When a user visits your site and navigates to a page, WordPress uses a system called the Template Hierarchy to figure out which file in the active theme should be used to render the page. For example, if the user browses to a single post page, WordPress will look for single-post.php. If that’s not found, it will look for single.php. If that’s not found it will look for index.php.
The index.php file is the fallback for all page loads and along with style.css is the only required file for your theme. More typically, you will have a list of files like:
Some files in this list are loaded when you call a specific get function. For example, get_header() loads header.php, get_footer() loads footer.php, and get_sidebar() loads sidebar.php. Passing a name parameter to these functions will add it to the filename loaded. So, for example, get_header(‘alternate’) will load header-alternate.php from the theme folder.
The function comments_template() will load comments.php unless you pass a different filename as the first parameter.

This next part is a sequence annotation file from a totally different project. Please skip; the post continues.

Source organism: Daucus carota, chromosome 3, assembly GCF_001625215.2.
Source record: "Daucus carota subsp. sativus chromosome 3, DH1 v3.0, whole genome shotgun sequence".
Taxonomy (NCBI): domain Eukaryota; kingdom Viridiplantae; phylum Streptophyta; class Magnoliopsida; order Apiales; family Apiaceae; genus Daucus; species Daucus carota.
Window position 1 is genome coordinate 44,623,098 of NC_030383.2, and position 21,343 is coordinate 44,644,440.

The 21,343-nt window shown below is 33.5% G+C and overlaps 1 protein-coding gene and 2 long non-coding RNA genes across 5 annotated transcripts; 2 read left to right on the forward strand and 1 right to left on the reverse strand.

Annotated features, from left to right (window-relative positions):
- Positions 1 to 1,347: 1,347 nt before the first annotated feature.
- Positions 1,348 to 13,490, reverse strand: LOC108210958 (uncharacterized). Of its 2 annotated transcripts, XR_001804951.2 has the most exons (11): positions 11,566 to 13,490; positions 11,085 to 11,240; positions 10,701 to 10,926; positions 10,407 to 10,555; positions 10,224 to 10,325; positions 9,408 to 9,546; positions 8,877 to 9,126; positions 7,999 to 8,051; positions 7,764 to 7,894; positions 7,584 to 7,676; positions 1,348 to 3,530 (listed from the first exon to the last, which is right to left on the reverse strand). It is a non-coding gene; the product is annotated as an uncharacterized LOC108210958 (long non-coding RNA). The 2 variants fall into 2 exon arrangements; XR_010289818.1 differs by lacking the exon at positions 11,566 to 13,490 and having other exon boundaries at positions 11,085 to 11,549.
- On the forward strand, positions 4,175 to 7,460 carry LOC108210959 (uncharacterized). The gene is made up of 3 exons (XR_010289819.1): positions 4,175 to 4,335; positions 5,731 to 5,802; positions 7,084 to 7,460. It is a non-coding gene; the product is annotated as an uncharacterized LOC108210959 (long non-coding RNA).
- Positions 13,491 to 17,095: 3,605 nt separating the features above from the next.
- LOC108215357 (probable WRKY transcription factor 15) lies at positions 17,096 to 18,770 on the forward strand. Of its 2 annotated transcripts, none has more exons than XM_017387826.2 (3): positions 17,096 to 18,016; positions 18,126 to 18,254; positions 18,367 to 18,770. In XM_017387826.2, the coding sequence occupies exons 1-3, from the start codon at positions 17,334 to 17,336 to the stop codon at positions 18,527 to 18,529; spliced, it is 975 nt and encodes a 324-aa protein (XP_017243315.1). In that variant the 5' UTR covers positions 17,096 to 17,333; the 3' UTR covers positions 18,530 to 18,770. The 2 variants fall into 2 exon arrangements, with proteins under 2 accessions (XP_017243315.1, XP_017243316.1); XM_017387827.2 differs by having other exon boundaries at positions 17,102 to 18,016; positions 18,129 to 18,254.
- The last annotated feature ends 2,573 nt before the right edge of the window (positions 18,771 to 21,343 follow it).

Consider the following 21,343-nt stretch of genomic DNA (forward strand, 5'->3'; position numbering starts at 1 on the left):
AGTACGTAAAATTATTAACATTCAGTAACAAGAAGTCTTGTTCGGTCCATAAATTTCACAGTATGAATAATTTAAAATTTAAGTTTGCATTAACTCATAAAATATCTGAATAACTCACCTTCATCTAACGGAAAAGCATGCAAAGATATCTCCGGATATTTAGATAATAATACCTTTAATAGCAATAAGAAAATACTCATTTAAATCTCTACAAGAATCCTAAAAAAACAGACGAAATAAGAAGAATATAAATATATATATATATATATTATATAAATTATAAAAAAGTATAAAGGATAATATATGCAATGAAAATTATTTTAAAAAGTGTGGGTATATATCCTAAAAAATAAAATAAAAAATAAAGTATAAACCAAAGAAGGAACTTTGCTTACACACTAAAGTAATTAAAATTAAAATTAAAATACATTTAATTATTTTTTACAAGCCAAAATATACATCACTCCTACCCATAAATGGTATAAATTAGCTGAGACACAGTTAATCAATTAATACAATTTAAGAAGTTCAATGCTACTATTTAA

The function get_search_form() will look for the file searchform.php in your theme folder or output the default WordPress search form if no file is found.
WordPress has good documentation for the Template Hierarchy, which lays out all the various files WordPress will look for in a theme folder when they are loaded. You can also take a look at the Twenty Twelve Theme or some other well-coded theme to see what filenames are going to be detected by WordPress. Read the comments in those themes to see when each page is loaded.
When developing apps with custom post types, it’s common to want to use a different template when viewing your post types on the frontend. You can override the single post and archive view for your post types by adding files with the names single-(post_type).php and archive-(post_type).php, where (post_type) is set to the value used when the post type was registered.